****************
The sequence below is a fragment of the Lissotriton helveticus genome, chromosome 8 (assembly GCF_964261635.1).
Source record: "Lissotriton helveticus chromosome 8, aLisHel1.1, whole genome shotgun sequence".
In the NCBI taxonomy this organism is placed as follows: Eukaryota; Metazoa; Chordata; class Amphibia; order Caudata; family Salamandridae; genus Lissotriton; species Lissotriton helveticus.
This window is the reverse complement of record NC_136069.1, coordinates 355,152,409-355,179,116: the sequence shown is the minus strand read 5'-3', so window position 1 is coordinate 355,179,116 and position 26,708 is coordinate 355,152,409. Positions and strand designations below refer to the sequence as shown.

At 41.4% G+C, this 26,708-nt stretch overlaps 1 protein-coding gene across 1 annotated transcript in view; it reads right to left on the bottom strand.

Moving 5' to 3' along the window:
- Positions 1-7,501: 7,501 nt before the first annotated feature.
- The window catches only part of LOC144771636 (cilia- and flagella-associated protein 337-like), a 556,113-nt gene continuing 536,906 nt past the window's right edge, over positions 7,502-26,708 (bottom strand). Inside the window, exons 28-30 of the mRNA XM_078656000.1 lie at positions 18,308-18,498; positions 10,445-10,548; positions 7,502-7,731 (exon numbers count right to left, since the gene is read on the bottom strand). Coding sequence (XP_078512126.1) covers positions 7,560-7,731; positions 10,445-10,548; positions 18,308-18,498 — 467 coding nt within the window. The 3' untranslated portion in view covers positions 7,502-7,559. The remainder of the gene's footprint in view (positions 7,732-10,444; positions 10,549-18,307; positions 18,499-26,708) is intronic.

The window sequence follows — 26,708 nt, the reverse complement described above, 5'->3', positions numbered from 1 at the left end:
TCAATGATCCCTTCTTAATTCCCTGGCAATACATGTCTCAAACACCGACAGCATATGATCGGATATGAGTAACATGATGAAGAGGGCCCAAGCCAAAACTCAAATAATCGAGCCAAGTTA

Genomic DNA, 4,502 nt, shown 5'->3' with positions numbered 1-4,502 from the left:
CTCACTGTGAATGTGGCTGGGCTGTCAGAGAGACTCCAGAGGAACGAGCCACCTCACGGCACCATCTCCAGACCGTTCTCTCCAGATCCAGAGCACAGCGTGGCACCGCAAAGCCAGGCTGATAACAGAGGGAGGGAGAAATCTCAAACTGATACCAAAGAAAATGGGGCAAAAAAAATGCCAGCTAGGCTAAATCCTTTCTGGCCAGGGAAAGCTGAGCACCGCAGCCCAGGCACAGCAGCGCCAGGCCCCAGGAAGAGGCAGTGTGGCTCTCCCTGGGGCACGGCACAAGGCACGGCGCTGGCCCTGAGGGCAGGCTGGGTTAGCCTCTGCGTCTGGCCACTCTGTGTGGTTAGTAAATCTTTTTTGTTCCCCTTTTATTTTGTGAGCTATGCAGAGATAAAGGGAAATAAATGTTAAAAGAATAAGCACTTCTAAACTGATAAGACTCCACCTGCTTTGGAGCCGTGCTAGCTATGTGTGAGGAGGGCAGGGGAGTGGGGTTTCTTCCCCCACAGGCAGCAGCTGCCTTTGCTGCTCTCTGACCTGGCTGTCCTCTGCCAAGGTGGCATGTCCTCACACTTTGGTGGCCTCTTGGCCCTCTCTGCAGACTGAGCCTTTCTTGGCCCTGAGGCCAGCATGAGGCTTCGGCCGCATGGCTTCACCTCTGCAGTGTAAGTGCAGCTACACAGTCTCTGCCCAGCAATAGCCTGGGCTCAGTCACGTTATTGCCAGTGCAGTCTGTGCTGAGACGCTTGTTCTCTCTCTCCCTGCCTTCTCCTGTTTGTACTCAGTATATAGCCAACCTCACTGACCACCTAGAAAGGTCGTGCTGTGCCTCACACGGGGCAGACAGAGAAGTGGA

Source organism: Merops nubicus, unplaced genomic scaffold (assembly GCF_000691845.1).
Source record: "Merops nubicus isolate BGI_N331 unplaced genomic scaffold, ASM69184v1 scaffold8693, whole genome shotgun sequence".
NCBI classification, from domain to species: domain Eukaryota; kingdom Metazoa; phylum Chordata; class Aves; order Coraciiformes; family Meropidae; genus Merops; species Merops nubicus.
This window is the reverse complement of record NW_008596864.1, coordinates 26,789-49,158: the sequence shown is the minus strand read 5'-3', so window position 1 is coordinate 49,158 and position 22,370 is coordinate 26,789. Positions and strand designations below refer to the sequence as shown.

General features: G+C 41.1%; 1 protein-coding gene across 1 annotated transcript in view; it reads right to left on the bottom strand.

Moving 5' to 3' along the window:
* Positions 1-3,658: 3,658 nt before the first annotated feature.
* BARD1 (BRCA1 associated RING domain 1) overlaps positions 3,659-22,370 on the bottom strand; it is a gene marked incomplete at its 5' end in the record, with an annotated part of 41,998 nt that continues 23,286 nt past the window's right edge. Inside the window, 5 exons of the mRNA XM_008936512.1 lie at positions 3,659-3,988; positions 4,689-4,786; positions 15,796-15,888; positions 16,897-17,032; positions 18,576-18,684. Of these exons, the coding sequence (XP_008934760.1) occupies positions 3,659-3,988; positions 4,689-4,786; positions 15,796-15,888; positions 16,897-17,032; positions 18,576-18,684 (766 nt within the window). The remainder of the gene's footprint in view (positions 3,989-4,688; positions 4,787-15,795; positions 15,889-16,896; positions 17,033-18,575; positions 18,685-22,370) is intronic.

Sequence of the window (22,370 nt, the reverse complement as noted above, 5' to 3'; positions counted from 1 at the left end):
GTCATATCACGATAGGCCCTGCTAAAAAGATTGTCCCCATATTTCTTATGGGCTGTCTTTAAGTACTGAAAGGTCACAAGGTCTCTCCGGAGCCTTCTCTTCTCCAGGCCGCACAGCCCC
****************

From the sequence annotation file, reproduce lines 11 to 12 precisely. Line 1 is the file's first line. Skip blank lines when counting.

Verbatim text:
Genomic DNA, 4,502 nt, shown 5'->3' with positions numbered 1-4,502 from the left:
CTCACTGTGAATGTGGCTGGGCTGTCAGAGAGACTCCAGAGGAACGAGCCACCTCACGGCACCATCTCCAGACCGTTCTCTCCAGATCCAGAGCACAGCGTGGCACCGCAAAGCCAGGCTGATAACAGAGGGAGGGAGAAATCTCAAACTGATACCAAAGAAAATGGGGCAAAAAAAATGCCAGCTAGGCTAAATCCTTTCTGGCCAGGGAAAGCTGAGCACCGCAGCCCAGGCACAGCAGCGCCAGGCCCCAGGAAGAGGCAGTGTGGCTCTCCCTGGGGCACGGCACAAGGCACGGCGCTGGCCCTGAGGGCAGGCTGGGTTAGCCTCTGCGTCTGGCCACTCTGTGTGGTTAGTAAATCTTTTTTGTTCCCCTTTTATTTTGTGAGCTATGCAGAGATAAAGGGAAATAAATGTTAAAAGAATAAGCACTTCTAAACTGATAAGACTCCACCTGCTTTGGAGCCGTGCTAGCTATGTGTGAGGAGGGCAGGGGAGTGGGGTTTCTTCCCCCACAGGCAGCAGCTGCCTTTGCTGCTCTCTGACCTGGCTGTCCTCTGCCAAGGTGGCATGTCCTCACACTTTGGTGGCCTCTTGGCCCTCTCTGCAGACTGAGCCTTTCTTGGCCCTGAGGCCAGCATGAGGCTTCGGCCGCATGGCTTCACCTCTGCAGTGTAAGTGCAGCTACACAGTCTCTGCCCAGCAATAGCCTGGGCTCAGTCACGTTATTGCCAGTGCAGTCTGTGCTGAGACGCTTGTTCTCTCTCTCCCTGCCTTCTCCTGTTTGTACTCAGTATATAGCCAACCTCACTGACCACCTAGAAAGGTCGTGCTGTGCCTCACACGGGGCAGACAGAGAAGTGGA